El Clasico: Iniesta Up Front Has Made Barcelona A Toothless One Man Team...
Let’s cut to the chase. Shall we?
Heading into the return leg of the Copa del Rey semi-final FC Barcelona ‘only’ needed a goalless draw against eternal rivals Real Madrid to progress to the final. However, as Dani Alves has noted a couple of days ago FC Barcelona don’t do ‘draws’ and only know how to play attacking football.
The Alzugrana were comprehensively beaten, or rather humiliated, by Real Madrid 3-1, at the Camp Nou of all places. A mistimed tackle on Cristiano Ronaldo courtesy of Gerard Pique led to a perfectly justified penalty award. There’s an unwritten rule that the fouled player should never take the penalty themselves. Apparently nobody cared to inform Cristiano Ronaldo, as he duly obliged and converted the penalty kick to give Real Madrid the 1-0 lead.
Those who harbored hopes of an epic comeback by FC Barcelona witnessed a collapse of gargantuan proportions instead.
Perhaps that’s a bit of hyperbole.
Still, the Blaugrana never looked likely to get back into the tie – even when the match was still open at 0-1. A solitary goal would’ve ensured extra-time. Shortly after the break CR7 all but confirmed FC Barcelona’s exit from the Spanish Cup by scoring yet another goal. This time however he took advantage of a rebound, after a superb run by Angel Di Maria who skinned FC Barcelona skipper Carles Puyol only to be denied by Blaugrana keeper Jose Pinto. Almost exactly 10 minutes after Ronaldo scored his second of the night, Real Madrid youngster Raphael Varane followed suit by scoring his second of the tournament (and second against FC Barcelona).
Jordi Alba’s consolation goal for the hosts in the 89th minute came way too late to have any impact at all. Quite frankly, the tie was lost even before the match has started. For the umpteenth time this season have FC Barcelona tinkered with their attacking triumvirate. In-form David Villa has once again been relegated to the bench while Andres Iniesta was shifted to the left-wing to make room for Cesc Fabregas at center midfield.
The one million dollar question is: When exactly has shifting Andres Iniesta to the left-wing produced any favorable outcome in a must-win tie?
By tinkering with what is possibly the best midfield in the world (Andres Iniesta, Xavi Hernandez and Sergio Busquets) FC Barcelona were left short on ideas emanating from the middle of the pitch. The creative tandem of Xavi and Andres Iniesta is unmatched in all of world football. Furthermore, by favoring Andres Iniesta over David Villa the Blaugrana effectively played with one attacker, Lionel Messi.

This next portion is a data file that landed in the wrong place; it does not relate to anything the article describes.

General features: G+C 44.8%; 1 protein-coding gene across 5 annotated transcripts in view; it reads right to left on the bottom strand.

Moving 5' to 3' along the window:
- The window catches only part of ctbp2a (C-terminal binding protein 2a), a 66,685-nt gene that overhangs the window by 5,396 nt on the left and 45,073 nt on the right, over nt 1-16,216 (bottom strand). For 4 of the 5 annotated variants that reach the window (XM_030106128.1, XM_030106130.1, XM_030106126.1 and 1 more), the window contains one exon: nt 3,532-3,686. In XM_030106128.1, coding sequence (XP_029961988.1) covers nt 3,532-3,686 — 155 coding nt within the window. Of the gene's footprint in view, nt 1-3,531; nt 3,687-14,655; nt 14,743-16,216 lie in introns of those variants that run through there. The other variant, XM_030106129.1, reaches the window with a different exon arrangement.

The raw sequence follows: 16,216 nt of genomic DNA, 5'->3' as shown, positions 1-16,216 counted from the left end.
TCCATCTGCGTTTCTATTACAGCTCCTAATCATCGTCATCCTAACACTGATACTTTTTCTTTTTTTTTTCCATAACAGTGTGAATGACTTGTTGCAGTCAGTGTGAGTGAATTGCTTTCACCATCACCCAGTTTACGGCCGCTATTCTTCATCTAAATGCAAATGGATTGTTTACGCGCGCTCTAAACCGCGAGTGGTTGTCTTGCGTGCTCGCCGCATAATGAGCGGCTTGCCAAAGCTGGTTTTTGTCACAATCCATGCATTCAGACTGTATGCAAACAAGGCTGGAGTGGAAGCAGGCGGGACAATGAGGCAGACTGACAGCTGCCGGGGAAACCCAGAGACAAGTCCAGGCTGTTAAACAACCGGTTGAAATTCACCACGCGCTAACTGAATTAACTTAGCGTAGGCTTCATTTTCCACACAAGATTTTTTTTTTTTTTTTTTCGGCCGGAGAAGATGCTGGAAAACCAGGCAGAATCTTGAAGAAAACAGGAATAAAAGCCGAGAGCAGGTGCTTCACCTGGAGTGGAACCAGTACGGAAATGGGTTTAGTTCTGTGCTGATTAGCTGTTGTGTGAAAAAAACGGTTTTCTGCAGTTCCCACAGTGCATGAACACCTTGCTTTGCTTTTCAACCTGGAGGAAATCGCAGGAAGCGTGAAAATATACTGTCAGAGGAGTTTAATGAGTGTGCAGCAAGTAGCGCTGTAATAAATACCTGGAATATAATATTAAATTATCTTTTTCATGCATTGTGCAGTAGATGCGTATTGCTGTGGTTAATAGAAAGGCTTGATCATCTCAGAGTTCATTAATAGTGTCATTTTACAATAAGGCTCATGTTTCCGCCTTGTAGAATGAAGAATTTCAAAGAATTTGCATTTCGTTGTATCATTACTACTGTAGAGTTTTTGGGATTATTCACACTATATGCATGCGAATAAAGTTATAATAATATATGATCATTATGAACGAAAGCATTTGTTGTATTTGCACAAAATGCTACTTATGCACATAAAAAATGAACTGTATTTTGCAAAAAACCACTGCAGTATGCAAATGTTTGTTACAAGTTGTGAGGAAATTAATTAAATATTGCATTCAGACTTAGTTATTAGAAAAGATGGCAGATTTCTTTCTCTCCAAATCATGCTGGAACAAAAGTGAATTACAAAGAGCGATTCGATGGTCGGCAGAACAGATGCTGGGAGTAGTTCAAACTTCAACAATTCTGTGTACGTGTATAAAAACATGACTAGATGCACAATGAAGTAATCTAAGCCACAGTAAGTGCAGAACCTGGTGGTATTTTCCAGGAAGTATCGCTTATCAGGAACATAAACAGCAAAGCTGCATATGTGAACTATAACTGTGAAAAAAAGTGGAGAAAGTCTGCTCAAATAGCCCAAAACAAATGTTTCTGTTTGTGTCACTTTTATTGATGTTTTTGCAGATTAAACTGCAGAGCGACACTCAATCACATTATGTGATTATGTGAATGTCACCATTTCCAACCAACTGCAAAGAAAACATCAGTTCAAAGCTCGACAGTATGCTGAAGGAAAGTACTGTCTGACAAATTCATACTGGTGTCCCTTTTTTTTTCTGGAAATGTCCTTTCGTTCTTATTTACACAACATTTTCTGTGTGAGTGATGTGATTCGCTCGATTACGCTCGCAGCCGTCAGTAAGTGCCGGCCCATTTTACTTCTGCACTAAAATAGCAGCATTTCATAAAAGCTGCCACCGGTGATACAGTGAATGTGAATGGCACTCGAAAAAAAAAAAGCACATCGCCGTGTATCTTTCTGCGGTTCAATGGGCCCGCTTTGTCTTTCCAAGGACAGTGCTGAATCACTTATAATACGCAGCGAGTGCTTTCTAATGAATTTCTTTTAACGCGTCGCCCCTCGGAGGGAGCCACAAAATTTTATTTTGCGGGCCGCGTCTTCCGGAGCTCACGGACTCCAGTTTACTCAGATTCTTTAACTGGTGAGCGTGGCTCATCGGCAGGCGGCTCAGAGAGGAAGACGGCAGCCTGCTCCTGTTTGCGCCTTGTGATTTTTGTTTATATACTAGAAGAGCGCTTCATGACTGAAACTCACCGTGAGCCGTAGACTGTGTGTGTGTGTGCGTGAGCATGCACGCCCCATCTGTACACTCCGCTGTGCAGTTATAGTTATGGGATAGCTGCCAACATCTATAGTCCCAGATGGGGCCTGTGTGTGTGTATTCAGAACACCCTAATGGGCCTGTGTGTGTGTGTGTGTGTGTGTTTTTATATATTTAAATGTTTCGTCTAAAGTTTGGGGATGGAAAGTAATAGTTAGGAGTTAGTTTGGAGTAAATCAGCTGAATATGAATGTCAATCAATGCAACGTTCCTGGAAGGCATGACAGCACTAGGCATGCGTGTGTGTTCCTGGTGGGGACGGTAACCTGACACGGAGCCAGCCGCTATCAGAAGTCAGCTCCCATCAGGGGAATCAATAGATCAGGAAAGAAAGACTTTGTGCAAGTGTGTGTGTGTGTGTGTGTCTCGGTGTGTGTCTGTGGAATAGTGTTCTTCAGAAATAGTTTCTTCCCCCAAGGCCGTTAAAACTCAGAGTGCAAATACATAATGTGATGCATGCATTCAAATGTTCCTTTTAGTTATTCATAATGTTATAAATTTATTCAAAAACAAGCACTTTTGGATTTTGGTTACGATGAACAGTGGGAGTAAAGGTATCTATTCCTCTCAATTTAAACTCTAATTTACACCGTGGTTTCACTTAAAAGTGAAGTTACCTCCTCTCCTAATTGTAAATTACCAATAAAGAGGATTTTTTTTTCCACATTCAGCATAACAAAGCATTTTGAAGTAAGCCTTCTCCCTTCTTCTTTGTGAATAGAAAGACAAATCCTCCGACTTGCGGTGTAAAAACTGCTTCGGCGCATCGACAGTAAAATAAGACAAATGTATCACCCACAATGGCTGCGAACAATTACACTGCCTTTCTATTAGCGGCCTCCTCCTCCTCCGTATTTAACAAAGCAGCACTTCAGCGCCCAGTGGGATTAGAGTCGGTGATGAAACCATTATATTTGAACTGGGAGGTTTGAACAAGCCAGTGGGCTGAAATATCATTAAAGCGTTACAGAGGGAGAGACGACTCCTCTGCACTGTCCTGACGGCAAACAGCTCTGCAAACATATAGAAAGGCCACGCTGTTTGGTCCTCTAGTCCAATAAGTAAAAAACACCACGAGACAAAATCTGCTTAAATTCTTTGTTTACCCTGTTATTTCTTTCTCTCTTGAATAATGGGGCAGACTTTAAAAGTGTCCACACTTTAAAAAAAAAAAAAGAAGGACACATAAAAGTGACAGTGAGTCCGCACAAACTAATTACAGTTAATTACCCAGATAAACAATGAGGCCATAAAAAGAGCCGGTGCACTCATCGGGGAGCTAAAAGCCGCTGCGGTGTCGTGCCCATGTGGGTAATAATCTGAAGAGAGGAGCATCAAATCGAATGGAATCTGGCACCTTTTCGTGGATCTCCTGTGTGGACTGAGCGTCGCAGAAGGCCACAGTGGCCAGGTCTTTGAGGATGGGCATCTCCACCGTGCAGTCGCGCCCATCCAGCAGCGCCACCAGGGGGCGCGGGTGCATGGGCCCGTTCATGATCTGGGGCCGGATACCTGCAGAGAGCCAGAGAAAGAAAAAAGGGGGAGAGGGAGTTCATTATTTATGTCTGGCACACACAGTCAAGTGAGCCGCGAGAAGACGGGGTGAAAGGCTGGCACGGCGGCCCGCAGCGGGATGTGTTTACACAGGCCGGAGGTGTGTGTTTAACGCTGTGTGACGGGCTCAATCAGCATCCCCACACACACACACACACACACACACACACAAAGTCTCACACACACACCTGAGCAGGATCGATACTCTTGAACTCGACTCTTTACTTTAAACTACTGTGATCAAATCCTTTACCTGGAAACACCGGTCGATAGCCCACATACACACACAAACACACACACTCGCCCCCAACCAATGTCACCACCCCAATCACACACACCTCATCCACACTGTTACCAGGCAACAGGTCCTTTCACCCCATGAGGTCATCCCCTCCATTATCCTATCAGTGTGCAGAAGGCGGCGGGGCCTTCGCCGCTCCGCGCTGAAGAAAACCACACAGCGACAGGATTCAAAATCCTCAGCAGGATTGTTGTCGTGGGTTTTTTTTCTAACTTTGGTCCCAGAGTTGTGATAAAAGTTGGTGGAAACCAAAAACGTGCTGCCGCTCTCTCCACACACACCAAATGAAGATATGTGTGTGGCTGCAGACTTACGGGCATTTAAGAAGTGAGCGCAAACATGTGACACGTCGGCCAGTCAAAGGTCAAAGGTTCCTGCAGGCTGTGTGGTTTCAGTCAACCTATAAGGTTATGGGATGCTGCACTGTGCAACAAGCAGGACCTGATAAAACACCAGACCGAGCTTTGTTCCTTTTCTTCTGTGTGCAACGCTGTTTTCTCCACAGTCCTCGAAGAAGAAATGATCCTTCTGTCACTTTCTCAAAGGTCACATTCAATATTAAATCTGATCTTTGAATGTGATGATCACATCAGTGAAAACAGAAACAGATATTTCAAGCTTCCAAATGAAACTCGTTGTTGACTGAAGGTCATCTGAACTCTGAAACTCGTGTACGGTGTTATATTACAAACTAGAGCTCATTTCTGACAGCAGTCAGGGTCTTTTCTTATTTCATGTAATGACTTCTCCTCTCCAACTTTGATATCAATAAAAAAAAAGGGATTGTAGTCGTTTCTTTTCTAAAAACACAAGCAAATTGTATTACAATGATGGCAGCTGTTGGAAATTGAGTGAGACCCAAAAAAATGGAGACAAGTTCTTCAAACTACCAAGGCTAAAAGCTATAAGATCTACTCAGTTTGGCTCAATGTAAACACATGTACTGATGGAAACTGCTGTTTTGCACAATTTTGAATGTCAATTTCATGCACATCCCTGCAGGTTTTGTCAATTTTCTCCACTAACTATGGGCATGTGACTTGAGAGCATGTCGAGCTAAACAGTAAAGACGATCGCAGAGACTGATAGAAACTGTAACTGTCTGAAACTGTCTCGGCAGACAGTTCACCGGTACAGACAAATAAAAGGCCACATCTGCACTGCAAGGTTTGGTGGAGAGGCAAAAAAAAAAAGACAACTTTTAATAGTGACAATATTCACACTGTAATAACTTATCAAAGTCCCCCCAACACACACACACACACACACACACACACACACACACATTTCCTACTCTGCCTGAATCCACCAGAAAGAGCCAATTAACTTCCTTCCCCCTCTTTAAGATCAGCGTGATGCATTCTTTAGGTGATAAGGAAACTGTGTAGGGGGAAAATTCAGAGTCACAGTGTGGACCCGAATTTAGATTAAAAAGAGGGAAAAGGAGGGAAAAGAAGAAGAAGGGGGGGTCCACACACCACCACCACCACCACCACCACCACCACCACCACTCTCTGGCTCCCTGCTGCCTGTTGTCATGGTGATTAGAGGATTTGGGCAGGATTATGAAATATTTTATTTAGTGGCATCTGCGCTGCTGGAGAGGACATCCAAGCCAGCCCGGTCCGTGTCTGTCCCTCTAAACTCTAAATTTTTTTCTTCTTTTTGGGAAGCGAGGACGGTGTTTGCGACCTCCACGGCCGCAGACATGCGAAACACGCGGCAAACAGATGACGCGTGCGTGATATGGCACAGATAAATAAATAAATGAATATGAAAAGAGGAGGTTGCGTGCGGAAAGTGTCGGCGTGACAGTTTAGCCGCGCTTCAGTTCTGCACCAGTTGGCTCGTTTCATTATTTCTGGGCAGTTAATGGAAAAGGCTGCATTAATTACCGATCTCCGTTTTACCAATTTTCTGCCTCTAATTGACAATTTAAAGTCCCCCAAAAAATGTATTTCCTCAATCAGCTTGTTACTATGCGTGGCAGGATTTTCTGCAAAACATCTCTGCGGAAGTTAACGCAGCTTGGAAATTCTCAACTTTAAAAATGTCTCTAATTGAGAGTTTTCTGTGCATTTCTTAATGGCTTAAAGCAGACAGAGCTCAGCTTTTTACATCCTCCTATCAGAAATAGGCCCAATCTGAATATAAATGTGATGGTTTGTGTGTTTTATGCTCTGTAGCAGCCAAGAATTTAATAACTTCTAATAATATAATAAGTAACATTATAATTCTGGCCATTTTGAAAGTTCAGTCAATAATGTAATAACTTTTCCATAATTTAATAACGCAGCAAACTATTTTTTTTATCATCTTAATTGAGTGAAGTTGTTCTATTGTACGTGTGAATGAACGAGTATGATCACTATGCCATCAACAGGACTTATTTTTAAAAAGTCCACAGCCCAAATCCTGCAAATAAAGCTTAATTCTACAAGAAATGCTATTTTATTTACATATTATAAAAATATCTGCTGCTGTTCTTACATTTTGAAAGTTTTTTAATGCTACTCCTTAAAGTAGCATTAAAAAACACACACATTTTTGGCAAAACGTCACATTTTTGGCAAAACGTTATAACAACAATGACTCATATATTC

Though Andres Iniesta has scored some vital, if not historic, goals throughout his career he is not the natural goalscorer David Villa is. El Guaje may lack the sublime touch, the vision and creativity Andres Iniesta calls his own, but he is mobile, two-footed and a predator in front of goal.
The suspicion that FC Barcelona is essentially a one-man team has been confirmed once and for all. If Lionel Messi isn’t scoring, then nobody is. That may be a slight exaggeration but it’s very close of being true. The Argentine wizard was once again rendered mute by a compact defense. When he’s the solitary goal-threat to focus upon, it makes the task infinitely more achievable for the opponents than having to deal with two or more in-form forwards.
Besides, Lionel Messi has been looking somewhat subdued in recent outings. Though he prefers not to be rested one is inclined to believe that he could use a day off or two. Nevertheless, even an off-color La Pulga is still better than the majority of his peers, but not Cristiano Ronaldo. Ever since he was snubbed for yet another Ballon d’Or award at the turn of the year, the Portuguese looks like a man on a mission. Real Madrid may endure one of the more underwhelming campaigns in their history but it has nothing to do with Cristiano Ronaldo’s form or contribution to the cause.